Martin signing opens door for other moves

MLB insider Shi David joins Tim and Sid to talk about the Toronto Blue Jays acquiring catcher Russell Martin in free agency. Plus, where do the Blue Jays go from here now that they've brought Martin in?

TORONTO – Nearly three weeks ago when Adam Lind was traded to the Milwaukee Brewers, a key word in assessing the Toronto Blue Jays’ motivations was flexibility.

Keep that word in mind again as you digest word of the $82-million, five-year deal they settled on with free agent catcher Russ Martin on Monday, a bold move that adds a whole lot more intrigue to the weeks leading up to the winter meetings in San Diego.

There are a lot of layers at play here in the second-largest contract in franchise history, and just like swapping Lind for swingman Marco Estrada, to judge all this properly you’ll need some patience and time to think macro rather than micro.

On the surface, adding the Canadian is clearly an impact move even though it seems like a redundancy with the incumbent Dioner Navarro under contract through 2015 at $5 million and first-round draft pick Max Pentecost expected to rise through the ranks quickly.

But Martin, who’ll turn 32 at spring training Feb. 15, gives the Blue Jays someone who profiles similarly to free agent Melky Cabrera offensively while delivering elite defence and pitch framing behind the plate. According to Baseball Prospectus, Martin ranked third in the majors in stealing strikes at 154.8, a massive swing for the club’s pitchers when you consider that Dioner Navarro ranked 99th at minus-109.7 (Josh Thole, primarily catching R.A. Dickey’s knuckleball, was 65th at minus-7.5).

Even if only a handful of strikes in pivotal situations result from that 265-pitch gain, it still could be enough to alter a few games.

Another important ingredient is that Martin’s leadership immediately changes the team’s heartbeat, and rearranging the clubhouse dynamics is something that’s clearly on general manager Alex Anthopoulos’s agenda this off-season.

Martin has been in the playoffs in seven of his nine big-league seasons, and while he’s played on good teams, he’s also been a driving force on many of them, with the chance to impact the pitchers and fielders around him every game.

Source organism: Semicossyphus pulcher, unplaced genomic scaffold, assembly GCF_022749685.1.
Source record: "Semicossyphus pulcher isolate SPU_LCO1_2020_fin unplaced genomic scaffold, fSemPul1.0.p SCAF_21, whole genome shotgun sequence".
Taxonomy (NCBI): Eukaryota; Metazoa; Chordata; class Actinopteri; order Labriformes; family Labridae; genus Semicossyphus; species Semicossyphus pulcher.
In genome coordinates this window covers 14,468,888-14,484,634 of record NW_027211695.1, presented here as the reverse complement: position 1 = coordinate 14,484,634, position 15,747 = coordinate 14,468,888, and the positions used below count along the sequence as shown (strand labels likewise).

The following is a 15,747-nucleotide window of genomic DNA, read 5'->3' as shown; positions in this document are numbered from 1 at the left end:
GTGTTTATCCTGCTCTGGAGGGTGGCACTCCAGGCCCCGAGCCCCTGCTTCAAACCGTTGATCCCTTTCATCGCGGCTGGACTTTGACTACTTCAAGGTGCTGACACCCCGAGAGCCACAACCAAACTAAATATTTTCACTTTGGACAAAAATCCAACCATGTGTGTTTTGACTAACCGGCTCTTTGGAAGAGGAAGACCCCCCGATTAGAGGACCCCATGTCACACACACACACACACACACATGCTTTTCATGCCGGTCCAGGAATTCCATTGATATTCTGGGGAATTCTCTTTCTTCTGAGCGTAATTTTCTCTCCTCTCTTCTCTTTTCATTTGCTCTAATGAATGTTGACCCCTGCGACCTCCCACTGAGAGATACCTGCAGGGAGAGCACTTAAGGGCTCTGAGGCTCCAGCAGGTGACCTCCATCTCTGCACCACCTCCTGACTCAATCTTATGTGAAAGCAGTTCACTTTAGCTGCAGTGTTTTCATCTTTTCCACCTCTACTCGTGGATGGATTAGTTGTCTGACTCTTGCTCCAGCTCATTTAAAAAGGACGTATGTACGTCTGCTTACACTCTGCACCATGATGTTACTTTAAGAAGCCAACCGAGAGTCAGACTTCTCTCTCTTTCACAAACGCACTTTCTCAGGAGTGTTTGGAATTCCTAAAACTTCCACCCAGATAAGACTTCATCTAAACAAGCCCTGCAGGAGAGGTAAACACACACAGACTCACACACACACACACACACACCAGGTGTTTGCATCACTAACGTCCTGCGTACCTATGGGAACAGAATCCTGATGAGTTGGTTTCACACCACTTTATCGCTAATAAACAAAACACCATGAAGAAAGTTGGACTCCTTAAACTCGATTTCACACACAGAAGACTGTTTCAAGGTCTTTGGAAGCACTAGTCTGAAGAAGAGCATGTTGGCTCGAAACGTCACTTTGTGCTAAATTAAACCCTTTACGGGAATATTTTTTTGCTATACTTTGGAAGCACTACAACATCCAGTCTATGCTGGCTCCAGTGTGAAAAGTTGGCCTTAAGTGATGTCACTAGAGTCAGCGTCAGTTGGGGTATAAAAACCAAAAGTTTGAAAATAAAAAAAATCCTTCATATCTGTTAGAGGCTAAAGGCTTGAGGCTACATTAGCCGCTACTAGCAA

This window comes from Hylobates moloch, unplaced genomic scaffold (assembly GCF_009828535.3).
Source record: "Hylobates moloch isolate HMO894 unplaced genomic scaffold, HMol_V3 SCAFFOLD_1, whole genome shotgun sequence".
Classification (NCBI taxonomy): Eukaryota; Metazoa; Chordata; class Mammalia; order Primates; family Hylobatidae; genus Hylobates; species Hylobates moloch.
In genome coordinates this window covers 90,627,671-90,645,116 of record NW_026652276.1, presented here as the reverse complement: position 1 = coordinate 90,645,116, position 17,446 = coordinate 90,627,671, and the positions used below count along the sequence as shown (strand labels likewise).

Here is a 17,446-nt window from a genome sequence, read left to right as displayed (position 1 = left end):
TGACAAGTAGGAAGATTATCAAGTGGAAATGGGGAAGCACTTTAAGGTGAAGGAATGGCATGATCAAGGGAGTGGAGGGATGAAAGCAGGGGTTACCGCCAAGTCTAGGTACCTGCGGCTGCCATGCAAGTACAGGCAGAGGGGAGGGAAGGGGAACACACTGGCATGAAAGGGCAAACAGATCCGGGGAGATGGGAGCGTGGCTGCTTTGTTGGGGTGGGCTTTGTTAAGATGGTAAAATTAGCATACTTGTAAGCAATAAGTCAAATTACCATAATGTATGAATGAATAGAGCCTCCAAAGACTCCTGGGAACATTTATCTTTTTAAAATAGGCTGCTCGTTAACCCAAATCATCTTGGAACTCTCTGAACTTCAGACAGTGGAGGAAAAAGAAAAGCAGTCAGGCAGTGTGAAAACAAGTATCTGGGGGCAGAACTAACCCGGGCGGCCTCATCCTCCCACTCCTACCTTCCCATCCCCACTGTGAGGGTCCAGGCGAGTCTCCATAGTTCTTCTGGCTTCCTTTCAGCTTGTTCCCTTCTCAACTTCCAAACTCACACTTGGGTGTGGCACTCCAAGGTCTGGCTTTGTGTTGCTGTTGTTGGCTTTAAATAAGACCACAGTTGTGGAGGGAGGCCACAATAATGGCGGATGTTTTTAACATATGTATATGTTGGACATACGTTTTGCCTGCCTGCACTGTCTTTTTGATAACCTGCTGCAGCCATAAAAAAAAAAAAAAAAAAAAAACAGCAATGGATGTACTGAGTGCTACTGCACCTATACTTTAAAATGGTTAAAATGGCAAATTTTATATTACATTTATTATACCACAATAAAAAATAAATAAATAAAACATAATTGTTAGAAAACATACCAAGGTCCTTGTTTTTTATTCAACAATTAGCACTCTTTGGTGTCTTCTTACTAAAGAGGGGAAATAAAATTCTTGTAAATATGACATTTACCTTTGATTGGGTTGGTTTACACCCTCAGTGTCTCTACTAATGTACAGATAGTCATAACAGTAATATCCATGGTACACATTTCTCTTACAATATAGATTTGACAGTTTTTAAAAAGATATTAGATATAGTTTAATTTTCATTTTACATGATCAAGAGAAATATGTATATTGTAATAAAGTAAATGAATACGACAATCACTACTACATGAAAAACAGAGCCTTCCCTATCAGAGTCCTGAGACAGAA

The dude expects to win, and plays a position where he can really make a difference.

“When you have a strong defensive catcher it makes your 12 pitchers better, there’s no question about that,” Pittsburgh Pirates general manager Neal Huntington said last at the winter meetings. “We’ve certainly experienced that over the last two years with Russ.”

That’s of significant value to the Blue Jays, just like it was in the acquisition of second base prospect Devon Travis last week, who Anthopoulos tellingly described as “a baseball player,” vernacular for a determined gamer who does what it takes to win.

So, at least on the front end of this deal, there’s a lot to like, even if Martin’s age 35 and 36 seasons at the back end of the contract should be worrisome for a catcher already with 9,580.2 big-league innings on the odometer.

At the same time, Martin’s signing opens the door for so much more for the Blue Jays this off-season, and that’s where the flexibility comes in.

Navarro may end up being the club’s DH and occasional catcher, or he could be traded (perhaps to the Chicago Cubs, who were believed to be in hot pursuit of Martin, for infielder Luis Valbuena?). He could be packaged attractively with J.A. Happ, who can be moved by virtue of Estrada’s presence, creating nearly $12 million of salary space.

The bottom line is that there are more options now, especially with the Blue Jays at roughly $117 million for 11 players including Ricky Romero for 2015. Their eight arbitration eligible players could add about $19 million to that total, although a few could be non-tendered to clear some salary.

Put all together, the Blue Jays could still re-sign Cabrera if the contract he’s seeking isn’t out there, or they could make a real run at landing left-hander Andrew Miller, a potential closer who might need $35-$40 million over five years to sign.

Really, this off-season is still getting started.

The interesting thing is how radical a departure all this is for Anthopoulos, who’s entering a make-or-break season.

His previous spending high in free agency was the $16-million, two-year deal he gave to Cabrera two seasons ago, and the only bigger contract ever signed by the Blue Jays was the $126-million, seven-year extension handed to Vernon Wells after the 2006 campaign. That one didn’t work out so hot, as you may recall.

The Blue Jays haven’t spent this lavishly in free agency since landing A.J. Burnett for $55 million over five years in December 2005, the same winter they also handed $47 million for five years to B.J. Ryan.

There’s reason to believe this contract will work out better, but even if it doesn’t, it’s refreshing to see the Blue Jays use their financial clout for a change. And what a great storyline – Canadian kid done good comes home to help his hometown team end its 20-year playoff drought – the move potentially sets up.

But before jumping to conclusions and allowing the imagination run wild, this equation is still emerging for the Blue Jays, who are bringing in different types of addends for their augend in pursuit of a sum that’s eluded them for too long.

The biggest Blue Jays contracts

Vernon Wells ($126 million, seven years)

Russ Martin ($82 million, five years)

Alex Rios ($69.835 million, seven years)

Carlos Delgado ($68 million, four years)

Jose Bautista ($65 million, five years)

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